International Review of Environmental and Resource Economics > Vol 4 > Issue 3–4

Transaction Costs and Environmental Policy: An Assessment Framework and Literature Review

Kerry Krutilla, School of Public and Environmental Affairs, Indiana, Rachel Krause, University-Bloomington, USA, krutilla@indiana.edu
 
Suggested Citation
Kerry Krutilla and Rachel Krause (2011), "Transaction Costs and Environmental Policy: An Assessment Framework and Literature Review", International Review of Environmental and Resource Economics: Vol. 4: No. 3–4, pp 261-354. http://dx.doi.org/10.1561/101.00000035

Published: 15 Apr 2011
© 2011 K. Krutilla and R. Krause
 
Subjects
Environmental Economics
 
Keywords
Q50Q58H23D61
Environmental policy analysisTransaction costsPolitical economyPolicy designInstrument choiceBenefit-cost analysis
 

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In this article:
1 Introduction
2 Transaction Cost Definition and Components
3 Policy Evaluation Framework
4 The Effects of Policy Design and Instrument Choices on Transaction Costs During the Policy Establishment Period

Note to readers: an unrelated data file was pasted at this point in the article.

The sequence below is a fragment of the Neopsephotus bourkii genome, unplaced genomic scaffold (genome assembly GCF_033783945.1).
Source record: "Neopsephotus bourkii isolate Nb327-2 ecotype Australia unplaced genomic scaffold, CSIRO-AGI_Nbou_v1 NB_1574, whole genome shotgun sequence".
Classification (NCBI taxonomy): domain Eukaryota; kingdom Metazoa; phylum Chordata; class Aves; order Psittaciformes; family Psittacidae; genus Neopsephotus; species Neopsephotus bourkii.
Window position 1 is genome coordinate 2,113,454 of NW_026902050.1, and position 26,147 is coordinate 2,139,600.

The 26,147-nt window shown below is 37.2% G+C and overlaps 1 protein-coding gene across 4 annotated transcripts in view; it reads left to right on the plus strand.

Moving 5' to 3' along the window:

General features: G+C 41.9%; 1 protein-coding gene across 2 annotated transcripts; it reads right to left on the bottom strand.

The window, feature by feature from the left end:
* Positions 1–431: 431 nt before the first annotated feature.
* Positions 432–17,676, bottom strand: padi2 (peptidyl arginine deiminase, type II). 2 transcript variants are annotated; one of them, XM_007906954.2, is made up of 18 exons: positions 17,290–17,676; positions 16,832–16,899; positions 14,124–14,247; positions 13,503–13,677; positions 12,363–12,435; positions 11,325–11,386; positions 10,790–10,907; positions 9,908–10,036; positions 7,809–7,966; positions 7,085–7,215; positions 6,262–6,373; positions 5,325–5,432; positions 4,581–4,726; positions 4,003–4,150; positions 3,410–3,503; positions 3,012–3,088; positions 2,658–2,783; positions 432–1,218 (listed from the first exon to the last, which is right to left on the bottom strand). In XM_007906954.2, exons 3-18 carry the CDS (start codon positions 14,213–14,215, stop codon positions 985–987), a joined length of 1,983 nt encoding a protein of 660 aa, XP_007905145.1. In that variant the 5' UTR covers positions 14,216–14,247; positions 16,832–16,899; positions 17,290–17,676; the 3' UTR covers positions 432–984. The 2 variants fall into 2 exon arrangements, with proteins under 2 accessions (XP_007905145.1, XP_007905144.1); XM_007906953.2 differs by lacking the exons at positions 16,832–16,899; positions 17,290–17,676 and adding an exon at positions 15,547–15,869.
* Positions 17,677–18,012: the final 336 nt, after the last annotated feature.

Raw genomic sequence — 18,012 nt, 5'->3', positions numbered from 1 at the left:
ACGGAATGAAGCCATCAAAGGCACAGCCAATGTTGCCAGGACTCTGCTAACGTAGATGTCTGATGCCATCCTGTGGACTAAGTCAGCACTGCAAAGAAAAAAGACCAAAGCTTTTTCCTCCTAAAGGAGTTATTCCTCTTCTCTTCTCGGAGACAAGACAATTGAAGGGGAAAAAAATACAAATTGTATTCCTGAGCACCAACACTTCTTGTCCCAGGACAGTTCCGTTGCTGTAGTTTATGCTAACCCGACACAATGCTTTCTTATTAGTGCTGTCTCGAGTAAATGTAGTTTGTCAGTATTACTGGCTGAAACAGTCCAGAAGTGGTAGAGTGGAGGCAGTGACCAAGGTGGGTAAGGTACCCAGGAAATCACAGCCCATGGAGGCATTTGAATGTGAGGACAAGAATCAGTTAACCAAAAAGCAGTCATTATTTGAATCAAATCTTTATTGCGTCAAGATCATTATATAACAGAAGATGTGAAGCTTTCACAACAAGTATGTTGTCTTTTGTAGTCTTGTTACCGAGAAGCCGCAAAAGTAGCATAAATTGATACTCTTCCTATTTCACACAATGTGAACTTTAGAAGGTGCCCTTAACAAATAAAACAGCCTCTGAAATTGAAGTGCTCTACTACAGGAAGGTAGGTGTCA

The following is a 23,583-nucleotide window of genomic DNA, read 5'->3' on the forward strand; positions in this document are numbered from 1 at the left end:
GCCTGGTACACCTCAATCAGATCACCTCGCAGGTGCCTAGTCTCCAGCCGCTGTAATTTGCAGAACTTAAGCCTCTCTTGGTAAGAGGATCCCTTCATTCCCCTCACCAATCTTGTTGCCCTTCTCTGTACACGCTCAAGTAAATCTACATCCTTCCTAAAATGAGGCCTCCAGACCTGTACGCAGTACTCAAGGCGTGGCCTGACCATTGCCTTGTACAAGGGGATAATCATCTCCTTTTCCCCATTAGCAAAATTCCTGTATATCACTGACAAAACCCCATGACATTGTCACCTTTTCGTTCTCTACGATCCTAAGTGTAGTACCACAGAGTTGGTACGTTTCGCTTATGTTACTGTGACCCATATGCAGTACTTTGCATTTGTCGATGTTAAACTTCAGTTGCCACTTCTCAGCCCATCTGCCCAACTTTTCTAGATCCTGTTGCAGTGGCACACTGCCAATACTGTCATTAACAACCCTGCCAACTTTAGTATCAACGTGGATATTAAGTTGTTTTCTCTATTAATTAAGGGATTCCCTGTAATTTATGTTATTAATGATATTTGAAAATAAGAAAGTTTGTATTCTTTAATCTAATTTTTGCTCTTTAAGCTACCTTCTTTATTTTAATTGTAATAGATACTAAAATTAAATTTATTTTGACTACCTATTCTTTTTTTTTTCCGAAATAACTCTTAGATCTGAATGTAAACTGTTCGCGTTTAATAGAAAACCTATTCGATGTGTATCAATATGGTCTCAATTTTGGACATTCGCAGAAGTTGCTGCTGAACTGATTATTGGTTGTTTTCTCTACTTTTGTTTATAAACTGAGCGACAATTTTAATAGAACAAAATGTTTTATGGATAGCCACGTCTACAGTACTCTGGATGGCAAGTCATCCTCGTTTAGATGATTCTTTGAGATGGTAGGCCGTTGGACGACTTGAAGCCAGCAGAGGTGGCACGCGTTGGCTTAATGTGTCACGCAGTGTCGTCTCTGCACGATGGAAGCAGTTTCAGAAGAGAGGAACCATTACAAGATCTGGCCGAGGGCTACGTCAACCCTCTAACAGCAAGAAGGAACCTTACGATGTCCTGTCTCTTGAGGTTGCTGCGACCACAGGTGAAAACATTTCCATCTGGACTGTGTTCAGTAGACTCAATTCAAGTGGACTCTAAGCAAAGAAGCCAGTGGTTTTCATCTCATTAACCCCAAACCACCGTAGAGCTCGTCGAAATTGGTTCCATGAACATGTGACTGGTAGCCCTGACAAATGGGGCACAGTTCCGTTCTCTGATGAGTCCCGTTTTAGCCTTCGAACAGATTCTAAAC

5 The Effects of Policy Design and Instrument Choices on Transaction Costs During the Implementation Period
6 The Effects of Policy Design and Instrument Choices on Transaction Costs During the Policy's Operational Period
7 The Implications of Transaction Costs for Optimizing Pollution Control, and Assessing Net-Benefits
8 Empirical Assessment of Transaction Costs
9 Conclusion
Acknowledgements
References

Abstract

This article develops a framework for environmental policy analysis based on an encompassing assessment of transaction costs. This approach emphasizes the ex ante costs of establishing environmental entitlements, and the ex post costs of administrating, monitoring, and enforcing them. The framework is used to organize a literature review which addresses policy design and instrument choice, as well as optimal environmental policy-making and benefit-cost analysis. The review also considers the empirical literature on transaction costs associated with environmental policy-making, and current practices to record some categories of transaction costs in regulatory impact assessments. The article concludes with a discussion of the implications for environmental policy analysis.

DOI:10.1561/101.00000035